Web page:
Primary authentication in Ziti establishes and API Sessions identity principal and enabled Ziti to determine which secondary authentication factors are necessary for an API Session to become fully authenticated. If no secondary authentication factors are required the API Session becomes fully authenticated immediately without any further interaction with the Client or Management API.
Primary authentication factors include:
- x509 certificates
Valid primary authentication methods can be restricted via Authentication Policies.
An Identity can have one Authentication Policies associated with it.
This association is defined by the
authPolicyId property on the identity. If noAuthentication Policy
is set for an Identity, a special system defined Authentication Policy
with the id of
default will be used.
Some primary authentication mechanisms (x509, username/password) need to store per-identity credentials. When necessary, these are stored as authenticators. Authenticators are manipulated using password management and certificate management.
Authenticators may be listed via the CLI:
ziti edge list authenticators
or via the Edge Management API:
x509 Certificate Primary Authentication
x509 authentication requires the client to initiate a HTTPs authentication request using a x509 client certificate that is associated to the target Identity on an Authenticator. The client certificate can be issued by the Ziti Edge Controller's internal PKI or an external PKI. If an external PKI is being used, it must be registered as a 3rd Party CA via the Ziti Edge Management API, verified, and have authentication enabled. The client certificate must pass signature and CA chain-of-trust validation. All client, intermediate CA, and root CA functionality supports RSA and EC keys.
Please note that intermediate CA certificates may be provided during authentication if necessary. The client certificate should be in index zero and intermediate CA certificates in subsequent indexes in any order.
To associate a client certificate with an Identity and Authenticator see the Enrollment section.
Expired client certificates may be allowed via Authentication Policies if desired.
JWT Primary Authentication
JWT authentication requires that an External JWT Signer be added via the Ziti Edge Management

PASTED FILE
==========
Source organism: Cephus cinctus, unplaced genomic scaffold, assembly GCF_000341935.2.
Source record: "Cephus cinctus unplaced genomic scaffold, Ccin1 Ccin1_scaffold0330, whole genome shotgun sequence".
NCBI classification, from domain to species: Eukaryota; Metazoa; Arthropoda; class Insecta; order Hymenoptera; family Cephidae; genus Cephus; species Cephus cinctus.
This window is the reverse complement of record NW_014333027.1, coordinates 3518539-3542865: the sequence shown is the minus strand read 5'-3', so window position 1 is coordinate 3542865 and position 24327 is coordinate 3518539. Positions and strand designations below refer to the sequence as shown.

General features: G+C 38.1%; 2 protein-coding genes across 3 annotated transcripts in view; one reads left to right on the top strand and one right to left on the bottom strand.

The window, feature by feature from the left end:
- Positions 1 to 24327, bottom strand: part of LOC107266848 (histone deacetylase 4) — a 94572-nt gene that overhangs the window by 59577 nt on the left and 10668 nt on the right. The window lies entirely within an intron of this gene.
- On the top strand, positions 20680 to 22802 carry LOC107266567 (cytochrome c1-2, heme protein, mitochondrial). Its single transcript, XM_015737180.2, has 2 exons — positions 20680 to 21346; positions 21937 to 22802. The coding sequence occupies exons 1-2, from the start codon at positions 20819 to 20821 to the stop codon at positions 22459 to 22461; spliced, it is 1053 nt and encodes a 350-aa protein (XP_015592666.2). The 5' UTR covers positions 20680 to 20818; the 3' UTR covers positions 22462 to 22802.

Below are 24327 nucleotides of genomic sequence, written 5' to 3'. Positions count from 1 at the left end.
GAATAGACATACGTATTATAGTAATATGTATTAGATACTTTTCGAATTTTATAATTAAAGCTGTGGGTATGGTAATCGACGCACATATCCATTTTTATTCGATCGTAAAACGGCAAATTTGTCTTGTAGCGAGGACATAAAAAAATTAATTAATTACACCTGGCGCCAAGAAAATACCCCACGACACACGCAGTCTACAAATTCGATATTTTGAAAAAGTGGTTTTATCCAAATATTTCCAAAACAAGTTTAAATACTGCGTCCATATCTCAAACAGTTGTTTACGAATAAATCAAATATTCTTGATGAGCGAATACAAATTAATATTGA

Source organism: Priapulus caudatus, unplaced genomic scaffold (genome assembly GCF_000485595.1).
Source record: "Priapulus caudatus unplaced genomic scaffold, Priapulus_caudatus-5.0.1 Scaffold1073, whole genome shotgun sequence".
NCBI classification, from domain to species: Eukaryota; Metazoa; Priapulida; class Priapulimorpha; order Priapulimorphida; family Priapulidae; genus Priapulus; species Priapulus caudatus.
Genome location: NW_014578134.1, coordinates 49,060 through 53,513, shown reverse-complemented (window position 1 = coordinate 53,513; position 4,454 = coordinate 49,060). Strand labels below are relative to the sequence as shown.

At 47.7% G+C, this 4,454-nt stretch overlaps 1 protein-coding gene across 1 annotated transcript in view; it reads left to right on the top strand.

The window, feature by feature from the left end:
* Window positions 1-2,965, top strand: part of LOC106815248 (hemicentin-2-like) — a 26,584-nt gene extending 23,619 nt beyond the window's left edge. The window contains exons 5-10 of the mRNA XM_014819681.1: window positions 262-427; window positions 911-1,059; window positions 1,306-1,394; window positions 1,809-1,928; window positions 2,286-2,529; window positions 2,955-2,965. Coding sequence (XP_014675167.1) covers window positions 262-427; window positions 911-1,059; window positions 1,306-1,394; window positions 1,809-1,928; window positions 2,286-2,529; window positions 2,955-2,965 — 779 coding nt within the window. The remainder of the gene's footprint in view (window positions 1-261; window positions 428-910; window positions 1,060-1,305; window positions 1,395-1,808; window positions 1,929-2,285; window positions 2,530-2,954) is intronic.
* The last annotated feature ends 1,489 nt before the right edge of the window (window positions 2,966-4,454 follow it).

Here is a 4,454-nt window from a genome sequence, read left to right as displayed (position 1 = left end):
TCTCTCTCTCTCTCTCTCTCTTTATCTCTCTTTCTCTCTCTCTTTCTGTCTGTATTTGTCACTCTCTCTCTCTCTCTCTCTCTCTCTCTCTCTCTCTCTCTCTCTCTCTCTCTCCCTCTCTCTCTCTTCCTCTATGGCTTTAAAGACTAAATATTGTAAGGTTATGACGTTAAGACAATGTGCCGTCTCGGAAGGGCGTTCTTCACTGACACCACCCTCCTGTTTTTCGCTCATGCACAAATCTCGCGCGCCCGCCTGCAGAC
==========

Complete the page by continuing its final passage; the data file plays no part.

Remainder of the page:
API. The definition of External JWT Signer allows configuration of which JWT claim should be
used as a value to map against the unique
id property on Identities. This mapping of JWT claim to
id is used to determine which Identity is authenticating.
The JWT must be provided in the HTTP request in the
Authentication header with a value in the format of
Bearer <jwt>. The JWT provided must pass signature, expiration, issuer, and audience validation as configured
on the External JWT Signer.
An internal username/password authentication system is provided for smaller deployments of Ziti. It is highly suggested that all username/password authenticators be replaced by x509 certificate/JWT authentication mechanisms. Passwords are stored individually salted and one-way cryptographically hashed using Argon2id.
Password policies may be enforced via Authentication Policies. Administrative management of passwords is also available.
Username/password authentication, while supported, is only suggested to be used for testing and R&D activities. For production environments JWT and X509 authentication is recommended.
Secondary authentication is represented by a series of Authentication Queries on an API
Session in the
authQueries property. At present the following secondary authentication mechanisms are supported:
- TOTP - Time-Based One-Time Password (aka Authenticator Apps)
- JWT - JSON Web Tokens
TOTP: Time-Based One-Time Password
Ziti supports all authenticator application that implement RFC6238 which includes all major and popular TOTP applications such as Google Authenticator, Microsoft Authenticator, Authy, and many others.
TOTP is configured per-identity and must be client initiated due to the symmetric key exchange that must take place. Administrators can enforce TOTP usage through Authentication Policies and Posture Checks. Authentication Policy enforcement stops the client from transitioning between partially authenticated and fully authenticated status. This stops a client from accessing any service information or connect to any service. Posture Check enforcement allows a client to fully authenticate, but based on Service Policy restrict connection to specific services.
Similar to JWT primary authentication, a valid JWT must be present in the
Authentication header in the format of
bearer <JWT> on every request.
Example UPDB Authentication Request
Example Client Certificate Request
Note: The TLS connection to the controller MUST use a valid client certificate
Example JWT Authentication Request
Authorization: Bearer eyJhbGciOiJIUzI1NiIsInR5cC...
Example TOTP Authentication Query Response